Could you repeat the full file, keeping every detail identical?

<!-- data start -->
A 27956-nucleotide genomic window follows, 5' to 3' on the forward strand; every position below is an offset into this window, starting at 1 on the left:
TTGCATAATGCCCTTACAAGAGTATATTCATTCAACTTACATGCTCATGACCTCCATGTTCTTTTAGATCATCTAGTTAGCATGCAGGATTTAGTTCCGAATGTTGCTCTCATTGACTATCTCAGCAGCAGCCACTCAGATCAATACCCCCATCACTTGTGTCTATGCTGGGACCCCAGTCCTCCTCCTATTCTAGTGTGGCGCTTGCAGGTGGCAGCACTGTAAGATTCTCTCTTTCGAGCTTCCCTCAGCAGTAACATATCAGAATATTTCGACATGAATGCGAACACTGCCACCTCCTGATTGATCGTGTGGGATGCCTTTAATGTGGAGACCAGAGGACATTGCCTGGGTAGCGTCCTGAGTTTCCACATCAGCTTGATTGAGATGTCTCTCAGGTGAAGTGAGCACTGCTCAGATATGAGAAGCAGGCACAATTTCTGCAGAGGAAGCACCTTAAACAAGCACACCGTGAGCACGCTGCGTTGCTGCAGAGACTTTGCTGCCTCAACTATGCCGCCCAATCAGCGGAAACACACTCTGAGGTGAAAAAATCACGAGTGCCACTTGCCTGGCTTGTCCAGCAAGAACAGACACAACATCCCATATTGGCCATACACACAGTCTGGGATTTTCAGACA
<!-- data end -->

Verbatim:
A 27956-nucleotide genomic window follows, 5' to 3' on the forward strand; every position below is an offset into this window, starting at 1 on the left:
TTGCATAATGCCCTTACAAGAGTATATTCATTCAACTTACATGCTCATGACCTCCATGTTCTTTTAGATCATCTAGTTAGCATGCAGGATTTAGTTCCGAATGTTGCTCTCATTGACTATCTCAGCAGCAGCCACTCAGATCAATACCCCCATCACTTGTGTCTATGCTGGGACCCCAGTCCTCCTCCTATTCTAGTGTGGCGCTTGCAGGTGGCAGCACTGTAAGATTCTCTCTTTCGAGCTTCCCTCAGCAGTAACATATCAGAATATTTCGACATGAATGCGAACACTGCCACCTCCTGATTGATCGTGTGGGATGCCTTTAATGTGGAGACCAGAGGACATTGCCTGGGTAGCGTCCTGAGTTTCCACATCAGCTTGATTGAGATGTCTCTCAGGTGAAGTGAGCACTGCTCAGATATGAGAAGCAGGCACAATTTCTGCAGAGGAAGCACCTTAAACAAGCACACCGTGAGCACGCTGCGTTGCTGCAGAGACTTTGCTGCCTCAACTATGCCGCCCAATCAGCGGAAACACACTCTGAGGTGAAAAAATCACGAGTGCCACTTGCCTGGCTTGTCCAGCAAGAACAGACACAACATCCCATATTGGCCATACACACAGTCTGGGATTTTCAGACA